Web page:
Fr.: étoiles d'extinction
Stars specifically observed at selected air masses in view of determining the atmospheric extinction coefficients.
A facility at → European Southern Observatory (ESO)'s → La Silla Observatory funded by the European Research Council and the French Agence National de la Recherche with the purpose of detecting and studying → transiting → exoplanets. ExTrA will search for Earth-sized planets orbiting nearby → red dwarf stars. It uses three 0.6-metre telescopes. They regularly monitor the amount of light received from many red dwarf stars and look for a slight dip in brightness that could be caused by a planet passing across a star's disk and obscuring some of its light. The three ExTra telescopes collect light from the target star and four comparison stars and that light is then fed through optical fibres into a → multi-object spectrograph. This innovative approach of adding → spectroscopic information to traditional photometry helps mitigate the disruptive effect of Earth's atmosphere, as well as effects introduced by instruments and detectors, thus increasing the precision achievable.
ostar-, borun- (#)
Prefix meaning "outside; beyond the scope of; in addition to what is used or expected." Also extro-.
M.E., from L. extra, adverb and preposition, "outside, except, beyond," from exter "outward, on the outside."
Ostar-, from os-, → ex-, + -tar comparative suffix (Mid.Pers. -tar; Av. -tara; PIE base *-tero); borun-, from borun "out, the outside" (Mid.Pers. bêron, from bê "outside, out, away" + rôn "side, direction;" Av. ravan- "(course of a) river").
Of, pertaining to, or dealing with the space beyond the Milky Way.
axtaršenâi-ye ostar-kahkašâni, ~ borun-kahkašâni
Fr.: astronomie extragalactique
The branch of astronomy that deals with objects beyond the Milky Way, especially galaxies and quasars.
extragalactic background light (EBL)
nur-e paszimine-ye ostarkahkeši
Fr.: lumière du fond extragalactique
The integrated intensity of all of the light emitted throughout the history of the Universe across the whole of the → electromagnetic spectrum, including those which are not individually detected. The EBL spectrum includes cosmological backgrounds associated with either primordial phenomena, such as the → cosmic microwave background radiation (CMBR), or photons emitted by stars, galaxies and → active galactic nuclei (AGN) due to → nucleosynthesis or other → radiative processes, including → dust scattering, → absorption and reradiation. The EBL may also contain signals that are diffuse and extended, including high-energy photons associated with dark matter particle decays or annihilation.
1) Beyond what is usual, ordinary, regular, or established.
Fr.: rayon extraordinaire
Math.: To estimate the value of a result outside the range of a series of known values.
From borun, → extra- + yâftan, yâbidan "to find, discover; to obtain, acquire;" Mid.Pers. ayâftan, ayâpênitan "to reach, attain;" Manichean Mid.Pers. 'y'b "to attain;" Parthian, Sogdian (+ *pati-) pty'b "to reach, obtain;" Av. ap- "to reach, overtake," apayeiti "achieved, reached;" Skt. âp- "to reach, gain," âpnoti "reaches, gains;" Gk. hapto, haptomai "to touch, cling to, adhere to;" L. apiscor "touch, reach;" PIE base *ap- "to take, reach."
Predicting the value of unknown data points by projecting a function beyond the range of known data points.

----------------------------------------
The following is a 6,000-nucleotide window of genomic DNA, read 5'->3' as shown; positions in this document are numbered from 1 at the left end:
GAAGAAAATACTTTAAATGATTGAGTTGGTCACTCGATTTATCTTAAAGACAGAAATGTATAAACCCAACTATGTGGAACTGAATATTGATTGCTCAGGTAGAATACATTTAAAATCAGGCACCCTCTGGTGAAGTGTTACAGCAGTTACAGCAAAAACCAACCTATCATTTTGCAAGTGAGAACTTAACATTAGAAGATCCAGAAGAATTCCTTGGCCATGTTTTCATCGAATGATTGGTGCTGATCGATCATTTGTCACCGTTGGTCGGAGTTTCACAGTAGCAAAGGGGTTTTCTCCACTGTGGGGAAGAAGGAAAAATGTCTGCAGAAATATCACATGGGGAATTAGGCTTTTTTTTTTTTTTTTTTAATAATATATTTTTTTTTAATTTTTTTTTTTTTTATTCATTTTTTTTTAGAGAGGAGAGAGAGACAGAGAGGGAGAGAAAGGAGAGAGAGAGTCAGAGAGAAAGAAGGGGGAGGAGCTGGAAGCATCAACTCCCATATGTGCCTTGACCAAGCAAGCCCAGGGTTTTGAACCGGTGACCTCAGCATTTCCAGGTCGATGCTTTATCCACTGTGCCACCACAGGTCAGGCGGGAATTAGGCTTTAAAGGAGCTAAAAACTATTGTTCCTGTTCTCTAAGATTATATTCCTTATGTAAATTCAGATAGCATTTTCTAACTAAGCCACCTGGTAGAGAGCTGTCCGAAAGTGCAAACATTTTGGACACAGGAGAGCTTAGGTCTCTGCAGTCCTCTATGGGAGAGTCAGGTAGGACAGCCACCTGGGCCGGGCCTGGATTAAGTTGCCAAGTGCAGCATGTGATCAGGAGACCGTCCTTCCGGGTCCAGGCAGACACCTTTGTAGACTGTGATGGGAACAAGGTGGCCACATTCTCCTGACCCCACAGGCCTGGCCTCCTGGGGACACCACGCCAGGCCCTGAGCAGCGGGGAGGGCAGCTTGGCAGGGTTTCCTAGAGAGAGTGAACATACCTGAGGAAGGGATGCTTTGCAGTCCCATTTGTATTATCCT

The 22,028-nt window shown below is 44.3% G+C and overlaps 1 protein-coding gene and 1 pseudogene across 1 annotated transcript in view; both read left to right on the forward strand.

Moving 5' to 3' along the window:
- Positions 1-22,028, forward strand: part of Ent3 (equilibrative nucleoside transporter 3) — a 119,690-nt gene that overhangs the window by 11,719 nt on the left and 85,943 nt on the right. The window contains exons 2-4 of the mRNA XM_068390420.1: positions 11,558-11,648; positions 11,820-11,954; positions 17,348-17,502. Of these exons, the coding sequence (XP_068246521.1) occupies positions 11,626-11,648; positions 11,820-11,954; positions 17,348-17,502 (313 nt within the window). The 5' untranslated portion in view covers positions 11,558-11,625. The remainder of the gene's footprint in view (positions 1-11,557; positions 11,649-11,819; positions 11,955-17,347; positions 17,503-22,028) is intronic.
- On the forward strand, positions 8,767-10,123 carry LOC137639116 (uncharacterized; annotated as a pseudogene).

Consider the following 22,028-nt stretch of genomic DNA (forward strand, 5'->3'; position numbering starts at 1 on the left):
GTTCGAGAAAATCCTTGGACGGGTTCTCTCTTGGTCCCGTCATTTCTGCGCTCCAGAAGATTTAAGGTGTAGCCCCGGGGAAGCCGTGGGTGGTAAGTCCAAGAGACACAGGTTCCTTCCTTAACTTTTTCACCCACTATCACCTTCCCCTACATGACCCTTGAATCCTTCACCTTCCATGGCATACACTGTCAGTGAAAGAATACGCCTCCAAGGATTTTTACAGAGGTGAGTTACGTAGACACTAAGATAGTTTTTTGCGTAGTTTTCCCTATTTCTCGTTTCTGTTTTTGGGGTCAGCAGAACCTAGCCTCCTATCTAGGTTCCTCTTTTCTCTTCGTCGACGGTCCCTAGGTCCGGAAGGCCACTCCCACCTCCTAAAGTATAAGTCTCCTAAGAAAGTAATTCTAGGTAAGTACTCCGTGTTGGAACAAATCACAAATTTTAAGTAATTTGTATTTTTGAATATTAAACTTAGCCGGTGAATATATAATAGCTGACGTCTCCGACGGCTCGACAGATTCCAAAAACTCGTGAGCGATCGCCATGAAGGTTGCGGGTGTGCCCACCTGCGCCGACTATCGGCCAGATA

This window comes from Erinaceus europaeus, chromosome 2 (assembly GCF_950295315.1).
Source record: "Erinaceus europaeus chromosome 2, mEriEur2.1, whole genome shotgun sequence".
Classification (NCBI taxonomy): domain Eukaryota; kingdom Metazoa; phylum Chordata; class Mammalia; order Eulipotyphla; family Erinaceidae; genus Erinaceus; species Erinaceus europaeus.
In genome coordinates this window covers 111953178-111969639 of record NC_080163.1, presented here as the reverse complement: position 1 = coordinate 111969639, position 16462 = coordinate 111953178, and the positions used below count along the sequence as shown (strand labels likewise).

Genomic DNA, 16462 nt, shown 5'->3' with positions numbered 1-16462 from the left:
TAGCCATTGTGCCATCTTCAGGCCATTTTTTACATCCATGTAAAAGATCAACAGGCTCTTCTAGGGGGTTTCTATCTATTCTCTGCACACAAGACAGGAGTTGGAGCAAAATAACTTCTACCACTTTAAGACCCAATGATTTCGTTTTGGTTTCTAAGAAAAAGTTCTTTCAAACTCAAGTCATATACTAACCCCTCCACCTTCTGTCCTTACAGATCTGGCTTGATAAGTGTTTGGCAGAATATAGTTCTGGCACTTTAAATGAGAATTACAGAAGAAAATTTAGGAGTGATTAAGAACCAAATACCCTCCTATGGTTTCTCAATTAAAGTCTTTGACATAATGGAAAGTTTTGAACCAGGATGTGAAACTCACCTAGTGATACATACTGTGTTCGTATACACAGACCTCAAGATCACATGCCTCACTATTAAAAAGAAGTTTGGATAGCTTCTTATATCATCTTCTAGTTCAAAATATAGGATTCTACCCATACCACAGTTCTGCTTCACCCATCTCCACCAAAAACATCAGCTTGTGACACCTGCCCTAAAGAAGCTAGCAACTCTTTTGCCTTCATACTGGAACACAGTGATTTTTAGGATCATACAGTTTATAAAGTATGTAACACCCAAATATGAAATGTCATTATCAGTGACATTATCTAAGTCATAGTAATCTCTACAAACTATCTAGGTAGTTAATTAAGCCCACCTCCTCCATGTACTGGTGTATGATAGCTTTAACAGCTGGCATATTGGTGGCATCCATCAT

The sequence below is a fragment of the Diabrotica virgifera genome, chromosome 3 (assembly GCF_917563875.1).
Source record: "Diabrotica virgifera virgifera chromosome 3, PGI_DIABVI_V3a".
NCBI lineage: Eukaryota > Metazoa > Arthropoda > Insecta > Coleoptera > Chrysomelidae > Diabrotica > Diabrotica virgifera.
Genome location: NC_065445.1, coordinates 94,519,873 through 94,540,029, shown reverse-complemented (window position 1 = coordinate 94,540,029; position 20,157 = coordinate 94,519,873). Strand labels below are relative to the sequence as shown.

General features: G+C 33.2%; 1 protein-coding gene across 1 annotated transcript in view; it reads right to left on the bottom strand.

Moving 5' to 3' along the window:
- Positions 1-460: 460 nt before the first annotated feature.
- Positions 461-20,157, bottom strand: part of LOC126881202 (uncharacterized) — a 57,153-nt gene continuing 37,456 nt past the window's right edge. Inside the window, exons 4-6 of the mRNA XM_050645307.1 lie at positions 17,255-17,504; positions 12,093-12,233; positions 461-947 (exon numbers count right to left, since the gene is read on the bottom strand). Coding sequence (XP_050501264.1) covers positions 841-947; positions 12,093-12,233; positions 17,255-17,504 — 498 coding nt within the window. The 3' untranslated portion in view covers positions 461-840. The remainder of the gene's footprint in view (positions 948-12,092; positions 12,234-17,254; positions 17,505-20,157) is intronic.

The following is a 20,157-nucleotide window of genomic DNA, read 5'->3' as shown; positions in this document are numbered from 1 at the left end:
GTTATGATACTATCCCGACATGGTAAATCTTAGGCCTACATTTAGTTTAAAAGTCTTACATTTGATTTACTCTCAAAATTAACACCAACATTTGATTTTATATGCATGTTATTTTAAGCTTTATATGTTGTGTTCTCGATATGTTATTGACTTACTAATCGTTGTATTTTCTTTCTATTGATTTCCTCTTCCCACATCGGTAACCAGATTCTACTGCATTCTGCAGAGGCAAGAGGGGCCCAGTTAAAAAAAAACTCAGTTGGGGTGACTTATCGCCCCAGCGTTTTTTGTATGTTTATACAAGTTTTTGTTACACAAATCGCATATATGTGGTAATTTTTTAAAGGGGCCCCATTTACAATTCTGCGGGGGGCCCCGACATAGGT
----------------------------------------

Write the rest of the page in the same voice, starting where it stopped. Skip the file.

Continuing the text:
Verbal noun of → extrapolate.
Not belonging to the → solar system; outside, or originating outside, the solar system.
Fr.: planète extrasolaire
Fr.: système extrasolaire
1) (adj.) Of or from outside the limits of the Earth.
Fr.: vie extraterrestre
Life that may exist and originate outside the planet Earth.
Farthest from the center or middle; outermost; exceeding the bounds of moderation. → extreme adaptive optics; → extreme HB star; → extreme horizontal branch star; → extreme infrared; → extreme mass ratio inspiral; → extreme ultraviolet; → extremely metal-poor star.
From L. extremus "outermost, utmost," superlative of exterus, "outer," comparative of ex "out of," → ex-.
Ostom "outermost, utmost" (Av. (ustəma- "outermost, highest, ultimate"), superlative of ost "out," → ex-, + -tom superlative suffix, from Mid.Pers. -tom (xwaštom "most pleasant," nevaktom "best," wattom "worst"), from O.Pers. -tama- (fratama- "first, front"); Av. -təma- (amavastəma- "strongest," hubaiδitəma- "most sweet-scented," baēšazyôtəma- "most healing," fratəma- "first, front"); cf. Skt. tama-.
extreme adaptive optics
nurik-e niyâveši-ye ostom
Fr.: optique adaptative extrême
An → adaptive optics system with high-contrast imaging and spectroscopic capabilities. Extreme adaptive optics systems enable the detection of faint objects (e.g., → exoplanets) close to bright sources that would otherwise overwhelm them. This is accomplished both by increasing the peak intensity of point-source images and by removing light scattered by the atmosphere and the telescope optics into the → seeing disk.
extreme HB star
Fr.: étoile EBH
Same as → extreme horizontal branch star.
extreme horizontal branch star (EHB)
setâre-ye šâxe-ye ofoqi-ye ostom
Fr.: étoile de la branche horizontale extrême
The hottest variety of stars on the → horizontal branch with temperatures ranging from 20,000 to 40,000 K. EHB stars are distinguished from normal horizontal branch stars by having extremely thin, inert hydrogen envelopes surrounding the helium-burning core. They are hot, dense stars with masses in a narrow range near 0.5 Msun. These stars have undergone such extreme mass loss during their first ascent up the giant branch that only a very thin hydrogen envelope survives. Stars identified as EHB stars are found in low metallicity globular clusters as an extension of the normal HB.
Fr.: infrarouge extrême
A portion of the far infrared radiation, including wavelengths between 100 and 1,000 microns.